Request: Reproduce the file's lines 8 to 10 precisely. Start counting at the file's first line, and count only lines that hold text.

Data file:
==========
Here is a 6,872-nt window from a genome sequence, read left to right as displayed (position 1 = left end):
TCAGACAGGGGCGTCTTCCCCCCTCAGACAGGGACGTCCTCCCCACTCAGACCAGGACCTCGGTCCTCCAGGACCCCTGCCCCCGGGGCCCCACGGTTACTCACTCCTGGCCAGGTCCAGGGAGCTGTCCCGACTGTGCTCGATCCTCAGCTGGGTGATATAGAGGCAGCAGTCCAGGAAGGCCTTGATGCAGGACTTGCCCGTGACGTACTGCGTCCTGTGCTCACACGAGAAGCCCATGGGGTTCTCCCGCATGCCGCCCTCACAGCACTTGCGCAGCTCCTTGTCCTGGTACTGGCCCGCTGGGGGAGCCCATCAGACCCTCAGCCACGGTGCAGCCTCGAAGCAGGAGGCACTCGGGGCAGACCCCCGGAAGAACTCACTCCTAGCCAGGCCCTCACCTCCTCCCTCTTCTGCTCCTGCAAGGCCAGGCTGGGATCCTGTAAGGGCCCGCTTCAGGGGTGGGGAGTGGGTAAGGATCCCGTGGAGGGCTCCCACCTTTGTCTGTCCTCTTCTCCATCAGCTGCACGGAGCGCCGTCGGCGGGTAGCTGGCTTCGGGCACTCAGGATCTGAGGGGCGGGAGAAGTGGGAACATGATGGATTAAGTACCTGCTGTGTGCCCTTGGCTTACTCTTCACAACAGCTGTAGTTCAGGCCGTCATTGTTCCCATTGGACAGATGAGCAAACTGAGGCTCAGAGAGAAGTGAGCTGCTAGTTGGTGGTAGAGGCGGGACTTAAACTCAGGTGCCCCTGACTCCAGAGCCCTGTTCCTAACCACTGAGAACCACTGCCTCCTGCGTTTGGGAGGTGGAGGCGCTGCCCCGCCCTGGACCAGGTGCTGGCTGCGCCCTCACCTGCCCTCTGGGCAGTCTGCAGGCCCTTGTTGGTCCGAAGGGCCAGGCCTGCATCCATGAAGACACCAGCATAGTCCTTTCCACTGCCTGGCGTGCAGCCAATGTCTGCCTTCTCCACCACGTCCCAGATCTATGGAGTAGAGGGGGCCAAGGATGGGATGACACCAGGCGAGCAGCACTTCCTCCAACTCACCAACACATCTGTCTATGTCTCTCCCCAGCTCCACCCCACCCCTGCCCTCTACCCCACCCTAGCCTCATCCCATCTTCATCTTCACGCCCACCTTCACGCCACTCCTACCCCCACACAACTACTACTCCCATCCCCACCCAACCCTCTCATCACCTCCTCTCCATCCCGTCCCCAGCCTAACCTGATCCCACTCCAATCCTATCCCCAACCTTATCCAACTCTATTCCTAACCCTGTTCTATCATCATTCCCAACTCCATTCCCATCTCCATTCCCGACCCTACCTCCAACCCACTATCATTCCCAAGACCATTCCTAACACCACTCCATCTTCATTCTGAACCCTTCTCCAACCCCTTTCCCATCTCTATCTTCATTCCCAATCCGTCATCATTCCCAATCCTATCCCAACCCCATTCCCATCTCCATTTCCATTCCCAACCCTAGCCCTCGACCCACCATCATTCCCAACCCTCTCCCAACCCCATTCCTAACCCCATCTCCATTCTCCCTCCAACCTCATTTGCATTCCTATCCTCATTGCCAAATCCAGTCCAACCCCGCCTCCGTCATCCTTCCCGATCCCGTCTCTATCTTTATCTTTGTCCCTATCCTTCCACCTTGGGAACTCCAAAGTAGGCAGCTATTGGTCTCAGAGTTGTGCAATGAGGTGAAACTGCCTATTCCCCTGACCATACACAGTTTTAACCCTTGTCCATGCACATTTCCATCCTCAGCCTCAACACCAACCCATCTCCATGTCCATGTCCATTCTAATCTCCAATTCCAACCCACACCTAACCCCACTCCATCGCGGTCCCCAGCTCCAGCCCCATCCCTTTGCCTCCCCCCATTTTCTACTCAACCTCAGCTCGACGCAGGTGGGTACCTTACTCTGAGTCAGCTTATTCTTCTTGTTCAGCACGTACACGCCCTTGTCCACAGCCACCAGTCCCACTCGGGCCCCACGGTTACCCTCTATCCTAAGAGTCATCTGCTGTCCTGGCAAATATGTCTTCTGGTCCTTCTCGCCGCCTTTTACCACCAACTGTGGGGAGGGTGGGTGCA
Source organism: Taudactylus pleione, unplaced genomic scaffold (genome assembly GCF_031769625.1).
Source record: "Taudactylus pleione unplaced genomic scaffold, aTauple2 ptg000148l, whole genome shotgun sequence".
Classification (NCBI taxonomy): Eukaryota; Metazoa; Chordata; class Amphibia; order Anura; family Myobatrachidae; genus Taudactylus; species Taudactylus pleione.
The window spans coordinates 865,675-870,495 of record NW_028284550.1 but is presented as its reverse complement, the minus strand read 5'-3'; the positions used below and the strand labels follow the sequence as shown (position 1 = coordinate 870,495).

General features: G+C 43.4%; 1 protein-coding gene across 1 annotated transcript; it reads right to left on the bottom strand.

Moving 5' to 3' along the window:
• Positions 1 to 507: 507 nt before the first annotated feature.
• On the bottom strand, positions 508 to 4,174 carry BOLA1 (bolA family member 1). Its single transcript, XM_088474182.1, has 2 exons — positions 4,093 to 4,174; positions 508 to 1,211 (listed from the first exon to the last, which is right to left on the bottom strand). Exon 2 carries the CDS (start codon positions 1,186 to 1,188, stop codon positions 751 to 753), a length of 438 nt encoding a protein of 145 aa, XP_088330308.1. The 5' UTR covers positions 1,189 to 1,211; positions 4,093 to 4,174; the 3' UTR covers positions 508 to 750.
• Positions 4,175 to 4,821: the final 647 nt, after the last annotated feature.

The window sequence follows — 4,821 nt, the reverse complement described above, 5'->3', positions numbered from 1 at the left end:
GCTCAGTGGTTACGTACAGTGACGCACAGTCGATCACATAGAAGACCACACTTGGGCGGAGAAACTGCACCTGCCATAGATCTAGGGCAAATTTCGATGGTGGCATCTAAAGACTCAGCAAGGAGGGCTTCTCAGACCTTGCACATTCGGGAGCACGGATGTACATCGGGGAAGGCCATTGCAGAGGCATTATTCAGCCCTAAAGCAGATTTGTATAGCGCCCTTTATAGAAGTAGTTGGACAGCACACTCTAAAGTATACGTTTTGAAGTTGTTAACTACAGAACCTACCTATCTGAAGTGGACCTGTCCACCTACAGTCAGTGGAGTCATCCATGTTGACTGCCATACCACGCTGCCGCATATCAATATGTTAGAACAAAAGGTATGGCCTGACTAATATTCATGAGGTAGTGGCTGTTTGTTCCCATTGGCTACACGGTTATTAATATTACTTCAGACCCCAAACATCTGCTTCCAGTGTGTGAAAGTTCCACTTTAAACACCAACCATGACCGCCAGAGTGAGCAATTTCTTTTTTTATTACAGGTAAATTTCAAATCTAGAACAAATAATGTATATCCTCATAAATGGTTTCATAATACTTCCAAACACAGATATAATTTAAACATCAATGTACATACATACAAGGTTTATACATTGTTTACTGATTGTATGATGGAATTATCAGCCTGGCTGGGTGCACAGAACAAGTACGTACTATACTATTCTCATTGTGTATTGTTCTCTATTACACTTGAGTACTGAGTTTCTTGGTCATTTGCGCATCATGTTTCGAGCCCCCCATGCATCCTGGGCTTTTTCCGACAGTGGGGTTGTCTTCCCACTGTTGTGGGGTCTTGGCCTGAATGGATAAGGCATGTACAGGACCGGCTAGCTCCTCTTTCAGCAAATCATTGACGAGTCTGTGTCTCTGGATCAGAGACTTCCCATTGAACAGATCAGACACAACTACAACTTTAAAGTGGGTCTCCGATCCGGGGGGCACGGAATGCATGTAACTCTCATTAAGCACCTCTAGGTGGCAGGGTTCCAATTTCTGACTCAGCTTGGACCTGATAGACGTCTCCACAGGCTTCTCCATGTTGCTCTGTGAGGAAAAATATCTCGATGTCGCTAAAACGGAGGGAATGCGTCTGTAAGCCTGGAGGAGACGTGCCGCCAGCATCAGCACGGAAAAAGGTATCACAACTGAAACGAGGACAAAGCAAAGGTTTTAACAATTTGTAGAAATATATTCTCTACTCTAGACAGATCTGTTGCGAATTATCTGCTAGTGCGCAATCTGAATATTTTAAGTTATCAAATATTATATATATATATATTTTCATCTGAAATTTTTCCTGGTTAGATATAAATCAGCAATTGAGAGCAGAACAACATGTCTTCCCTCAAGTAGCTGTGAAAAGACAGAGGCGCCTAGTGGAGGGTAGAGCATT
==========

Moving 5' to 3' along the window:
• Positions 1 to 507: 507 nt before the first annotated feature.
• On the bottom strand, positions 508 to 4,174 carry BOLA1 (bolA family member 1). Its single transcript, XM_088474182.1, has 2 exons — positions 4,093 to 4,174; positions 508 to 1,211 (listed from the first exon to the last, which is right to left on the bottom strand). Exon 2 carries the CDS (start codon positions 1,186 to 1,188, stop codon positions 751 to 753), a length of 438 nt encoding a protein of 145 aa, XP_088330308.1. The 5' UTR covers positions 1,189 to 1,211; positions 4,093 to 4,174; the 3' UTR covers positions 508 to 750.